In humanities research on Europe, the national model has likewise begun to yield to a model in which broader questions of long-term cultures and overarching cultural systems are playing an increasingly important role. Cultural studies, with a broad synchronic emphasis, has supplanted the individual disciplines of national literatures and histories as the dominant organisational structure for the study of Europe. Since 1989 there has been a renewed interest in the concept of Europe and in the continuity of European civilisation as an entity over and above the nations which it comprises.(3)
The adoption of the European Studies model corresponds to internal concerns about the nature of Australian identity.
For Samuel Huntington, Australia is a traditionally western country on the periphery of several cultural regions, trying to join its most powerful geo-political regional neighbour, Asia. Perched between Asia and the Pacific regions, bordering on the Indian Ocean region, socially and culturally predominantly European, Australia is engaged in an ongoing debate about what its identity really is and where it really belongs.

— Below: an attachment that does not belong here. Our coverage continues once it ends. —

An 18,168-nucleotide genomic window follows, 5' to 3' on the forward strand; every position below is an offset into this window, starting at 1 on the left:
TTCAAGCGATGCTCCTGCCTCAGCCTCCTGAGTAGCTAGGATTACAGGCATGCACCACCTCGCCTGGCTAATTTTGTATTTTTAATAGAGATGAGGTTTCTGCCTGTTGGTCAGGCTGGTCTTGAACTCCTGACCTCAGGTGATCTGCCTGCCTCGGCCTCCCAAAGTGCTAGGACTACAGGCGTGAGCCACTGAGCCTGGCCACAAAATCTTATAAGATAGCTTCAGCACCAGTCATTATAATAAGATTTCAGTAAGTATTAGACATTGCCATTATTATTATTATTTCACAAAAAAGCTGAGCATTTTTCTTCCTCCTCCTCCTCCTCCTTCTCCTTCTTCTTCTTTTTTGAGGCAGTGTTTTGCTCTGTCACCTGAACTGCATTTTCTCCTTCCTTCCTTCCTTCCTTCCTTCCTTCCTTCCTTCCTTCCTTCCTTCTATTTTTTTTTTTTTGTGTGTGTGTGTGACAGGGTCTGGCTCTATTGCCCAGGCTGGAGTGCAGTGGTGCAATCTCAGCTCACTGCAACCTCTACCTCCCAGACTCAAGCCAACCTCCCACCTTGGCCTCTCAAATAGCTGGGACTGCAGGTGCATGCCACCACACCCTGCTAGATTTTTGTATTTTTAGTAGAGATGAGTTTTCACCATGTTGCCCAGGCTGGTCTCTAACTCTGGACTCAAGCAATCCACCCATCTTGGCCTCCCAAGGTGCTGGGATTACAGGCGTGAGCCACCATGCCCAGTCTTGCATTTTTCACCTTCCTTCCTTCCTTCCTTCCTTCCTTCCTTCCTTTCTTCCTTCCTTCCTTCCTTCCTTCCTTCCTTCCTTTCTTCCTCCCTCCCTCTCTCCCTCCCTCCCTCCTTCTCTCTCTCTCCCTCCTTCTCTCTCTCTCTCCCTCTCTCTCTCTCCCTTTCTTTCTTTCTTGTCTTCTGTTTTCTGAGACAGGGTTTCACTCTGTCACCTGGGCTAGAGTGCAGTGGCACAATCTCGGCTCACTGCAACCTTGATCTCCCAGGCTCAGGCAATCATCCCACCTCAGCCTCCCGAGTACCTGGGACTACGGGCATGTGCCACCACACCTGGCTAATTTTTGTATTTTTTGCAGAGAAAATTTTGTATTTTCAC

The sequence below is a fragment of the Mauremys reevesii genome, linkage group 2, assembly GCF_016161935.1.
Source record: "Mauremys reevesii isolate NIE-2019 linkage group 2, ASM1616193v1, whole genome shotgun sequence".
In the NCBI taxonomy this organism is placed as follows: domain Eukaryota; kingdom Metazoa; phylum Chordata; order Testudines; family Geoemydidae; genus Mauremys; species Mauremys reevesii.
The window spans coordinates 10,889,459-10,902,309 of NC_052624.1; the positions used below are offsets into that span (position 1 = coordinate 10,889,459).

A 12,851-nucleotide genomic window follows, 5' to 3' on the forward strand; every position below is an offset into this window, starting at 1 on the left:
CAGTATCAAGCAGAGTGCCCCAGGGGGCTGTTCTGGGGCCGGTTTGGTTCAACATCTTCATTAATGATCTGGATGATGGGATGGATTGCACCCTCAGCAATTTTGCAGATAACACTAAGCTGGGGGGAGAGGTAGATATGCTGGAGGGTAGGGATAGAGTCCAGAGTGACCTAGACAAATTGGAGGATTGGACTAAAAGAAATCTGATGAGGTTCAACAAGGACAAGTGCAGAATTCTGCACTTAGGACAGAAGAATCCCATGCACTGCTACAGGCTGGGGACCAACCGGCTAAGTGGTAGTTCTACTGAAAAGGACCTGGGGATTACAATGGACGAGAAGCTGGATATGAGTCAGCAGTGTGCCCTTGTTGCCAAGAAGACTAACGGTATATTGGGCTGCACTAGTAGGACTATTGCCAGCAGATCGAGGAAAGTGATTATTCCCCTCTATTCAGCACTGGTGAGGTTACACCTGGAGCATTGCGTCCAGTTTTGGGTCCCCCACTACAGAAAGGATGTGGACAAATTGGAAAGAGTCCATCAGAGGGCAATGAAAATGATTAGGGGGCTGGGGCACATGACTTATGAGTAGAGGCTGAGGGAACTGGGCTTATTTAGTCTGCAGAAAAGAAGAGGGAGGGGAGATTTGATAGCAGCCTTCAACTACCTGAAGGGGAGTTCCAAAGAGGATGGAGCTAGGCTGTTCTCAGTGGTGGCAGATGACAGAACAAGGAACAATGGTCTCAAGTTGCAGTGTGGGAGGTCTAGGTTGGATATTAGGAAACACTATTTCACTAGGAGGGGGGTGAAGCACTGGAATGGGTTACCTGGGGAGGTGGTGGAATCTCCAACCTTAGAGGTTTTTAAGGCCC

Viewed in this light, the dramatic re-emergence of Europe in 1989 coincides with important debates about Australian national and cultural identity. Australia had been undergoing a process of political and cultural realignment since the early 1970s, when a new cultural orientation towards the USA and a geo-political orientation towards South-East Asia began to manifest themselves. This process came to a head in 1989. A critical awareness of the problems of Australian national identity resulted from dissatisfaction with facile and politically opportunist attempts to relocate Australia in Asia. And the second generation recognized that their parents, the post-war migrants and refugees whose roots lay in Europe, were passing away. These and other factors contributed to a new awareness of the European roots of Australia, which had been neglected and were in danger of being forgotten.